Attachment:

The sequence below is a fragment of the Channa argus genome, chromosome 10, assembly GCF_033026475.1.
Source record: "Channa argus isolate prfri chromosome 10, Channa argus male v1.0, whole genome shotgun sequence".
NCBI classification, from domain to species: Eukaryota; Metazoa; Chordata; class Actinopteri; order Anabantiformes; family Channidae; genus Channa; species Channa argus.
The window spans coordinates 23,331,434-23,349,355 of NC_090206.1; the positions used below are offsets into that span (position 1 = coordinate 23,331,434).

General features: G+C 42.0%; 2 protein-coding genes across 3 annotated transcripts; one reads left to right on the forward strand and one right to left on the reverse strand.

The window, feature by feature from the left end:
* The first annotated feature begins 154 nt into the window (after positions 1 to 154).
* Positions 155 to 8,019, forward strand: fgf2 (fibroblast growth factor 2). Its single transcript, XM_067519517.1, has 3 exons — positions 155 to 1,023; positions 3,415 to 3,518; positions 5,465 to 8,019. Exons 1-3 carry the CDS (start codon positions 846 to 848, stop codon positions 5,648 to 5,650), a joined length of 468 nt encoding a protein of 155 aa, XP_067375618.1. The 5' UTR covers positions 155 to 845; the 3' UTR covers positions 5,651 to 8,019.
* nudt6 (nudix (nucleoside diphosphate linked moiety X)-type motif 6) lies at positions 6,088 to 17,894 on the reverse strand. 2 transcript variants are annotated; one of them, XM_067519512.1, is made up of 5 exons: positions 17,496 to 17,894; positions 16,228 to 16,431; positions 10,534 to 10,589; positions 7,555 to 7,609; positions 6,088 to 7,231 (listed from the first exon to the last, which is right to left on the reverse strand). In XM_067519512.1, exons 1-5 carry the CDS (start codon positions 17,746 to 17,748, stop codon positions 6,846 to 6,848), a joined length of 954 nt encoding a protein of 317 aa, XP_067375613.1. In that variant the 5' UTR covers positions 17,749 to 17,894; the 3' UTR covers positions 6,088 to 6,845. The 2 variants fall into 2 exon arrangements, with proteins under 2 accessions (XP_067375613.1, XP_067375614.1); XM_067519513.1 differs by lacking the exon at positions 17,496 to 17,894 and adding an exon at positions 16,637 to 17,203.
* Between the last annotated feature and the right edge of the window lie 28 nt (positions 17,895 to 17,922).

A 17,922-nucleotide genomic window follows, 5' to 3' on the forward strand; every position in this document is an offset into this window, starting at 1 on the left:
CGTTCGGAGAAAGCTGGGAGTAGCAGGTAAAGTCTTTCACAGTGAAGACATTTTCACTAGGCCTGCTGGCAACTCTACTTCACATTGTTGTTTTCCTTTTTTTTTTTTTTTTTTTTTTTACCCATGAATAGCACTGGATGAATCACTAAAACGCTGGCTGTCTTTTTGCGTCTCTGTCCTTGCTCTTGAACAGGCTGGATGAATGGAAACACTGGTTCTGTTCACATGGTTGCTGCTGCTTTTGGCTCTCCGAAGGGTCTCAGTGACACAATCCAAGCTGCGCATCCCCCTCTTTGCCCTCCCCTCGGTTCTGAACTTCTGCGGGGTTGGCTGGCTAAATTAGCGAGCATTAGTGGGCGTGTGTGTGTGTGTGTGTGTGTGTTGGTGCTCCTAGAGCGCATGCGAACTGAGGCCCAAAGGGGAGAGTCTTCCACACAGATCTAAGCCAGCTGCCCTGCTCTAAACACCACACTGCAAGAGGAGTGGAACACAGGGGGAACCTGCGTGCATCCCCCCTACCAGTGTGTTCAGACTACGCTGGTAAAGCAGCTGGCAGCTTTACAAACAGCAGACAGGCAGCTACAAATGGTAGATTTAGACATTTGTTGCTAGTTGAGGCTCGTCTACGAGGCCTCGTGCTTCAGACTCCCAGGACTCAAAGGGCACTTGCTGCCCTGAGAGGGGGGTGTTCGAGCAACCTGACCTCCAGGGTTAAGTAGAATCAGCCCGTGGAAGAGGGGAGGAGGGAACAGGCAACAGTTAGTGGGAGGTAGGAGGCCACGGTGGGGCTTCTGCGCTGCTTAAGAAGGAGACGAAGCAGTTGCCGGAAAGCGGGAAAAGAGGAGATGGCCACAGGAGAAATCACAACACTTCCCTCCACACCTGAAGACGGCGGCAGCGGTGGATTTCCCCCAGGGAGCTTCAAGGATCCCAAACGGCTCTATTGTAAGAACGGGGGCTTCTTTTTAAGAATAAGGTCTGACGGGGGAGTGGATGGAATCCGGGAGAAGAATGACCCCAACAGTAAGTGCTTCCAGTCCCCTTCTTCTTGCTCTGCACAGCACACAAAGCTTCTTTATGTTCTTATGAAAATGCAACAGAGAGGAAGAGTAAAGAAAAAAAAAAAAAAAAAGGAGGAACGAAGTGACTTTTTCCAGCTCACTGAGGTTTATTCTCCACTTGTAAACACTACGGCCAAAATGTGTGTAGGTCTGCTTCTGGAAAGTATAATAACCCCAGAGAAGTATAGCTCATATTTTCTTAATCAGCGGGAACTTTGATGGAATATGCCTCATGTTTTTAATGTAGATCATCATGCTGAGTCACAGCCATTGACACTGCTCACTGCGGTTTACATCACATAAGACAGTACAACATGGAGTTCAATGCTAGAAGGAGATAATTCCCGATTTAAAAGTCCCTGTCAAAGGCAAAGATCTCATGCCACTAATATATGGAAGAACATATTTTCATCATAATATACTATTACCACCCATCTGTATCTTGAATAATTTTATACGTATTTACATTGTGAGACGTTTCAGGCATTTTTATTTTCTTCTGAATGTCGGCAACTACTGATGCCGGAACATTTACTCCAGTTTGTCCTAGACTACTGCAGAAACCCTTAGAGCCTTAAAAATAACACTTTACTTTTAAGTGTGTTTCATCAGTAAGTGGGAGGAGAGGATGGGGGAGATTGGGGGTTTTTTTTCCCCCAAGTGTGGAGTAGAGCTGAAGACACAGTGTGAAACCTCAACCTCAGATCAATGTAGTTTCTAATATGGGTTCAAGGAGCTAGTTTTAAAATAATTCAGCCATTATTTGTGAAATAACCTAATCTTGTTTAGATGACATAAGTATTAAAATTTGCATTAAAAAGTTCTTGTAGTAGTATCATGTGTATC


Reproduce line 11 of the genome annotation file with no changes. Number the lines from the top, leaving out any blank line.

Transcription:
A 17,922-nucleotide genomic window follows, 5' to 3' on the forward strand; every position in this document is an offset into this window, starting at 1 on the left: